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Can Chickens Eat Kale? Is It Safe?

One of the main concerns with keeping chickens is that they are going to get their beaks on something poisonous. Chickens are omnivorous, and they also look to peck at whatever looks edible. As such, it is important to know which fruits and vegetables are good for them and which ones may be toxic. That raises the question, “Can chickens eat kale?” Kale is a source of magnificent nutrition for both humans and chickens, and so you can give your chickens kale without worry. However, there are some things you should know before you begin feeding your flock dark leafy greens.

Can Chickens Eat Kale?


Yes, chickens can eat kale safely. Kale is highly beneficial to chickens, because it is packed full of nutrients. Hailing from the brassica family of plants, kale is closely related to cabbage, another vegetable that chickens can eat.

Is Kale Safe for Chickens?

Being that kale is such a superfood for people and animals, it comes with no health risks for chickens. You can give kale to your flock without any worries. However, you should always wash your kale, as it may contain dirt, pesticides, and other hazardous substances that could negatively impact your chickens’ health.

Keep in mind that organic kale is going to be the safest option for feeding your birds, aside from growing your own. Either way, you should always wash off the leaves of your vegetables before consuming them.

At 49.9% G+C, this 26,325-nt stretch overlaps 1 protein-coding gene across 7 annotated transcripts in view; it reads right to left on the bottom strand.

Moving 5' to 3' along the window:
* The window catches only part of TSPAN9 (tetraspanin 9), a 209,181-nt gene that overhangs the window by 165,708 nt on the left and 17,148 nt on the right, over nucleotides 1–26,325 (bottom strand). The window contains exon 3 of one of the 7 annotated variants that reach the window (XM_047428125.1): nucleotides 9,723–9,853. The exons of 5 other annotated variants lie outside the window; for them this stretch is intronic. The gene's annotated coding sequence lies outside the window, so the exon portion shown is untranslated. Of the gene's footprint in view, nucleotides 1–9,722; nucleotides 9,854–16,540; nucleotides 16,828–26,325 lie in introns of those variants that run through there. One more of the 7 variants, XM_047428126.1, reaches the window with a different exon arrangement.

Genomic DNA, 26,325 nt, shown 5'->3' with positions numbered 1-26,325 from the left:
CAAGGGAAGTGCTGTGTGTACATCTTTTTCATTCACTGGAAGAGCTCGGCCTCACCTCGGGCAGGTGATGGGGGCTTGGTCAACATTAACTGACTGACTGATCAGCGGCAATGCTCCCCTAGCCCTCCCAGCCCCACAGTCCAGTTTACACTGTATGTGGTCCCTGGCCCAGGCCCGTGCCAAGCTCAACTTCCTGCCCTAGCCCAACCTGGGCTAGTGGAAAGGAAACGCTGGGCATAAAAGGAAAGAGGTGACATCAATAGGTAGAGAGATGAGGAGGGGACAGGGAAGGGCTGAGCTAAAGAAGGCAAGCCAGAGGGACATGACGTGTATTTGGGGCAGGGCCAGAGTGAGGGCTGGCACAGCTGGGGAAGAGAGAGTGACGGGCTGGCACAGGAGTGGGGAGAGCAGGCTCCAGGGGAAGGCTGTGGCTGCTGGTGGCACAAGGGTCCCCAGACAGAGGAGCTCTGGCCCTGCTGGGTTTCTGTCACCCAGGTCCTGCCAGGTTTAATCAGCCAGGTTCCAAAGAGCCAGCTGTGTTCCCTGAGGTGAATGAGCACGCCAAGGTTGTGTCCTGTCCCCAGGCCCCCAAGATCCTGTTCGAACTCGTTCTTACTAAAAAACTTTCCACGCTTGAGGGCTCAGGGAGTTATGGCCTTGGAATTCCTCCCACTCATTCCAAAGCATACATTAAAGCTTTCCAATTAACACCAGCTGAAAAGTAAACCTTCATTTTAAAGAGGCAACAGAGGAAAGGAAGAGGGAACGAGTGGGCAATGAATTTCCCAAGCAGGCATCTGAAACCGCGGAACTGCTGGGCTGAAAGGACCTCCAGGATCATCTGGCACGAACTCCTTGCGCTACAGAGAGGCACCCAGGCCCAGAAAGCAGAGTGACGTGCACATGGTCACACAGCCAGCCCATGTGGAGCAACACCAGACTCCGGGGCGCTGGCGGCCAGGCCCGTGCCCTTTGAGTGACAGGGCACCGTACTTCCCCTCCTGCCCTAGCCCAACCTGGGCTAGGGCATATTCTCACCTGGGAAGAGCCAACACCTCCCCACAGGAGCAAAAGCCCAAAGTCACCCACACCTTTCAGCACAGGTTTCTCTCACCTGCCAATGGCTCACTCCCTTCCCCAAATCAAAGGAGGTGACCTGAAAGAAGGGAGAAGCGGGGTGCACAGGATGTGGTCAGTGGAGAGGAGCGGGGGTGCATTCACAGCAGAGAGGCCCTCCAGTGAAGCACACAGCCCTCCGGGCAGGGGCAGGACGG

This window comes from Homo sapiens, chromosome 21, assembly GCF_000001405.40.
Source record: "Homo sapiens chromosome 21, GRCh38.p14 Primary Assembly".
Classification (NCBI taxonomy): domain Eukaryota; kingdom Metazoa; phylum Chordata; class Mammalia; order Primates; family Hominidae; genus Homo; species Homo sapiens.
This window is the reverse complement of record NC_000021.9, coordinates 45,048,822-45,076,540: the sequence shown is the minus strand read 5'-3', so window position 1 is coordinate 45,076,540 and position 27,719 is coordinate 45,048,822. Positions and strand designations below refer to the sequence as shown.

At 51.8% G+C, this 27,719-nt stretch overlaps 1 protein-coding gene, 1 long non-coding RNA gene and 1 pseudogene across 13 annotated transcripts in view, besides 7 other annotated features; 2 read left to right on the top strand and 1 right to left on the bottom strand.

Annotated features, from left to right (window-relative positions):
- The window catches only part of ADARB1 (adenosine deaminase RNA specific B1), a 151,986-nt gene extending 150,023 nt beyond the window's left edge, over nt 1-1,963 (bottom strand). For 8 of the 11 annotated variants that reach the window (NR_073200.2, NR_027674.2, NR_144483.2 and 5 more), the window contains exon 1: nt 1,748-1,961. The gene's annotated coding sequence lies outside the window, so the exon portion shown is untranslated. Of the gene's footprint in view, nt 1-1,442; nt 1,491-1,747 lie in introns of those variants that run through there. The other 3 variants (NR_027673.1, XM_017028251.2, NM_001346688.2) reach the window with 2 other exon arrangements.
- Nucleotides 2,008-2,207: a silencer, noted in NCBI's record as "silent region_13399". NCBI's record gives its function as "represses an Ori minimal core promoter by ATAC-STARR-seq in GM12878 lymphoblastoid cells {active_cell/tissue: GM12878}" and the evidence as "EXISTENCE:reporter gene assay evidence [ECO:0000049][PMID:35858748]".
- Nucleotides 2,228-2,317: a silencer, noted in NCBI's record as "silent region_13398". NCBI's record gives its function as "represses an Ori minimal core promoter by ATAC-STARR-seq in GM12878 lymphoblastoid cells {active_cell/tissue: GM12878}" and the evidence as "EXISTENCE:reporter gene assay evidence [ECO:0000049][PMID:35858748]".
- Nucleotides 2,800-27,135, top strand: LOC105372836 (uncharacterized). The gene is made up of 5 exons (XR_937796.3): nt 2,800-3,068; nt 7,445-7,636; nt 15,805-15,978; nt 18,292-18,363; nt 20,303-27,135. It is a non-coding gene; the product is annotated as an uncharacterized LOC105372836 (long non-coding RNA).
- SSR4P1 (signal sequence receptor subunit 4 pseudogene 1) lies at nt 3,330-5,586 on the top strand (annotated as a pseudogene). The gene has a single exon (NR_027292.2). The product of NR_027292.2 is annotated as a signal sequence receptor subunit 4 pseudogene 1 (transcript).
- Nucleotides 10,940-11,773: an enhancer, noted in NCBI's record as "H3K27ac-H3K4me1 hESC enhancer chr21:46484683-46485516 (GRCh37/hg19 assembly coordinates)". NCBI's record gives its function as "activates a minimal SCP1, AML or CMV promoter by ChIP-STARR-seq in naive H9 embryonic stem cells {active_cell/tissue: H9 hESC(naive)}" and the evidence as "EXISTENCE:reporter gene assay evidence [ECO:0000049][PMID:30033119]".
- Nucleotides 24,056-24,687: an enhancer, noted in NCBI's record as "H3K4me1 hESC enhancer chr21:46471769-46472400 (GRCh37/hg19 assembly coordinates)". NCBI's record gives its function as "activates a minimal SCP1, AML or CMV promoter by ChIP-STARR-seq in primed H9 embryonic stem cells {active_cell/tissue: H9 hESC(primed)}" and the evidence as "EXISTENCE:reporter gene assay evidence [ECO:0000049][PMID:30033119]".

Is Kale Healthy for Chickens?

Kale is certainly one of the healthiest vegetables on the planet. Giving your chickens a taste is always a good idea. Kale is low in calories and protein, but it is also packed with water, vitamins, and minerals that can boost your flock’s overall health and immunity. Here are some of the ways that kale is healthy for chickens to eat:

Kale Contains Minerals and Antioxidants

One of the reasons kale is so popular for juice and smoothies is because it is loaded with minerals like calcium, magnesium, and potassium. Even a single cup of kale contains a whopping 53.3 mg of calcium, 6.93 mg of magnesium, and 73.1 mg of potassium. Humans and chickens alike rely on these minerals for bone health, cellular functions, and warding off chronic diseases, like those that impact the heart. You also get trace amounts of iron, folate, choline, and selenium.

Furthermore, you can account for polyphenols, flavonoids, and beta carotene in kale to bolster the immune system. Chickens do get sick, so providing them with food that also acts as medicine is important to keeping them well. Antioxidants are also useful during the development of feathers and skin.

Kale is High in Vitamin A, C, and K

kale leaves

An astounding amount of vitamins are present in kale, including vitamin A, C, and K. As you are probably aware, vitamin C is necessary for collagen synthesis, as well as immune support. Kale happens to be one of the best courses of vitamin C. Vitamin K is useful for blood clotting, which your chickens need, should they get injured.

Providing your birds with foods that fulfill their vitamin needs is essential to keeping them happy and healthy.

Kale Supports Eye Health

Did you know that kale is good for the eyes? This leafy green vegetable contains lutein and zeaxanthin, both which reduce macular degeneration when aging. Vitamin C, E, beta carotene, and zinc — all of which are found in kale — support eye health.

How Much Kale Should I Feed My Chickens?